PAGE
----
You’re struck by her curiosity.
“I’ve always been a writer,” she tells you. That explains things a bit.
At one point she imagined a future as a makeup artist but that was before she walked into Room S105 where her high school’s newspaper is produced.
She immediately wanted in.
“Democracy can’t function when there are untold stories.” the young printer’s devil explains.
She’s currently writing about her school which is a mix of urban and suburban, poverty and wealth, a jumble of religions and languages. Her question is why students cluster in a self-imposed segregation.
Last year she caught the attention of the powers-that-be when writing about sexual assault — they hoped she would tone it down. Her stats were challenged by a few students who tore up their copies in protest.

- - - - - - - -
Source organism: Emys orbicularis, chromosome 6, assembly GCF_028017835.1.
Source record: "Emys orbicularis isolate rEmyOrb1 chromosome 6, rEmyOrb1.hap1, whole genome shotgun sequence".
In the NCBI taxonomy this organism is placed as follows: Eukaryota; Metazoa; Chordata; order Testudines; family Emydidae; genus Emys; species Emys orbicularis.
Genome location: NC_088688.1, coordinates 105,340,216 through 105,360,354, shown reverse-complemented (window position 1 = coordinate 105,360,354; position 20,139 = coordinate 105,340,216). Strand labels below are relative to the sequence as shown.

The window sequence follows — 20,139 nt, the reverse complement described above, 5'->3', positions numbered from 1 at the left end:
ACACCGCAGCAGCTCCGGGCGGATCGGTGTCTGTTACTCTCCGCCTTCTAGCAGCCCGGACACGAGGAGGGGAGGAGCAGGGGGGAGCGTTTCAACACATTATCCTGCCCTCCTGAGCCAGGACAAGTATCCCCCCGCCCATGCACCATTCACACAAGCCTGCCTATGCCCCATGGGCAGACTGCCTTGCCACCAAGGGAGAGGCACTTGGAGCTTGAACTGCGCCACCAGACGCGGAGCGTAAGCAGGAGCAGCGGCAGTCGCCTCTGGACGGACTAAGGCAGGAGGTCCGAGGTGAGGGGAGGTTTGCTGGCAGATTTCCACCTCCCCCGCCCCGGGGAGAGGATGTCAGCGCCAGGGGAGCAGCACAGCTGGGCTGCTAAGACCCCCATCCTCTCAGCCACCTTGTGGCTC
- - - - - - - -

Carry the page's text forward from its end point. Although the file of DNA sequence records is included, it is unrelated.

“I don’t mind being controversial.” she admits.
She wrote about a district-wide dress code that got tangled up in race and gender; and about teenage use of marijuana for medical purposes (with and without a prescription).
On one of her early assignments someone grabbed the wrong photo of a classmate attending a testy, essentially whites-only country music festival. It was a painful mistake. “We can’t pat ourselves on the back.”
The sixteen-year-old who recently got a driver’s license, juggles advanced-placement work plus soccer and the newspaper. She allows herself a minor meltdown now and then and sorely misses having time to read for pleasure.
If you’re one of those people who disagree with the cost, or the very idea of public education, you should have a cup of the house blend with a kid like Rachel Krumholz.
Rachel is your tax dollars at work.